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Jeff Rona

In 1982 I was a young composer writing music for theater, dance, and programming synthesizers for a few recording artists to earn money. But an unexpected and odd opportunity came to me that seemed right to try at the time. I was really one of the first people in Los Angeles experimenting with linking desktop computers (a very new thing at the time) with synthesizers. I had a computer mentor of sorts, a scientist from Jet Propulsion Laboratories whose hobby was developing hardware and software to make music. All very experimental – but amazing things were possible with some effort. I learned just enough about writing computer code to be dangerous. It was all purely musical. I was by no means a software expert. But I had a good aptitude for it. I was eventually invited to speak about computers and music at the first TED conference.

Photo-TED-(Web)There I am at the TED Conference (circled) with the group, courtesy of PANTONE.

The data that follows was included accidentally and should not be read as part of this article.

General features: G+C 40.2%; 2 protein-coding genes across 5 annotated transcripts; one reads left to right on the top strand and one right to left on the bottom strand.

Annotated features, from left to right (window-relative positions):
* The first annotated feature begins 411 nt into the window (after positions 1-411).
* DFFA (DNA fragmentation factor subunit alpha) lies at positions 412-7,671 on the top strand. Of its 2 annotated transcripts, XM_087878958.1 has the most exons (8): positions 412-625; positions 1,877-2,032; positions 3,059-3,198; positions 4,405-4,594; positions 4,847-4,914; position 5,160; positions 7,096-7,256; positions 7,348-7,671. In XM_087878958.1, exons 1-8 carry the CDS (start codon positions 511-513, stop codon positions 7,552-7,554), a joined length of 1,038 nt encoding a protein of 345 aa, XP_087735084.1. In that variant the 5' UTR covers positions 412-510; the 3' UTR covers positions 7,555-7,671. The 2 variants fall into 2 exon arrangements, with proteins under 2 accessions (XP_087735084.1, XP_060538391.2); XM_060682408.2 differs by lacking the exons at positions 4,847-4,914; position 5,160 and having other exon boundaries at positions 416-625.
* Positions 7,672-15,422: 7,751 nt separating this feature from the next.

I was at a local music store in Hollywood and struck up a casual conversation with a couple of guys from Roland who happened to be there at the time. When I told them what I was doing with synths and desktop computers, they got very excited. Within a couple days I found myself in the office of Tom Beckman, the president of Roland US, explaining my work and background. When he asked me if I wanted a job and could I write code for music software. I lied, basically, and said yes. I became a programmer and instrument designer for Roland that day.Within a few weeks of starting (I quickly got a programming coach to help me get up to speed fast) I had my first official meeting with some of Roland’s top engineers and designers, who were in LA from Roland headquarters in Japan. We hit it off very well right from the start. I had learned a few words of Japanese and did my best to express my deep admiration for their work (one of my guests had designed the TR-808 drum machine!). They brought me two prototype keyboards. They showed me a 5 pin jack on the back each and said “we think this is very useful…we want you to devote all your time to writing software for this.” These were likely the first 2 MIDI instruments in the country. The plan was to develop software to show what could be done with combining keyboards and sequencing. I was blown away. I had already written some software to sequence analog synthesizers with a pre-MIDI computer interface. This was a whole new world. [click to continue…]

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